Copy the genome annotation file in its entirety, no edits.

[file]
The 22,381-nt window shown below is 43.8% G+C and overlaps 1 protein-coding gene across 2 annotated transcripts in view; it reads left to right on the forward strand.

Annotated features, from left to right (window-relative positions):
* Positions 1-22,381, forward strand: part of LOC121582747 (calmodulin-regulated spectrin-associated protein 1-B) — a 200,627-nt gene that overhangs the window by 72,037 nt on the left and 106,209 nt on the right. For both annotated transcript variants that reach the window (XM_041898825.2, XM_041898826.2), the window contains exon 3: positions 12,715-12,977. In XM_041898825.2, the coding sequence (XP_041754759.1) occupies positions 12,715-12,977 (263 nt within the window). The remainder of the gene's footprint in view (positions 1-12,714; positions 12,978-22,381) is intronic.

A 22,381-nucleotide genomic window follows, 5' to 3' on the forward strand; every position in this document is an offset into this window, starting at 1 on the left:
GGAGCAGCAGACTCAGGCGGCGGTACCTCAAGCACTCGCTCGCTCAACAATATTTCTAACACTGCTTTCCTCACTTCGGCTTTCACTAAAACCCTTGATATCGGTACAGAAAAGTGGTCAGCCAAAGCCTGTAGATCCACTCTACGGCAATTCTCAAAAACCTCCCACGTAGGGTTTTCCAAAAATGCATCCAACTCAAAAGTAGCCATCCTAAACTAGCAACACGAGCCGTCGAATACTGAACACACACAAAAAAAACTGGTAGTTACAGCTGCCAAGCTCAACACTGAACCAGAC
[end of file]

The 22,381-nt window shown below is 43.8% G+C and overlaps 1 protein-coding gene across 2 annotated transcripts in view; it reads left to right on the forward strand.

Annotated features, from left to right (window-relative positions):
* Positions 1-22,381, forward strand: part of LOC121582747 (calmodulin-regulated spectrin-associated protein 1-B) — a 200,627-nt gene that overhangs the window by 72,037 nt on the left and 106,209 nt on the right. For both annotated transcript variants that reach the window (XM_041898825.2, XM_041898826.2), the window contains exon 3: positions 12,715-12,977. In XM_041898825.2, the coding sequence (XP_041754759.1) occupies positions 12,715-12,977 (263 nt within the window). The remainder of the gene's footprint in view (positions 1-12,714; positions 12,978-22,381) is intronic.

A 22,381-nucleotide genomic window follows, 5' to 3' on the forward strand; every position in this document is an offset into this window, starting at 1 on the left:
GGAGCAGCAGACTCAGGCGGCGGTACCTCAAGCACTCGCTCGCTCAACAATATTTCTAACACTGCTTTCCTCACTTCGGCTTTCACTAAAACCCTTGATATCGGTACAGAAAAGTGGTCAGCCAAAGCCTGTAGATCCACTCTACGGCAATTCTCAAAAACCTCCCACGTAGGGTTTTCCAAAAATGCATCCAACTCAAAAGTAGCCATCCTAAACTAGCAACACGAGCCGTCGAATACTGAACACACACAAAAAAAACTGGTAGTTACAGCTGCCAAGCTCAACACTGAACCAGAC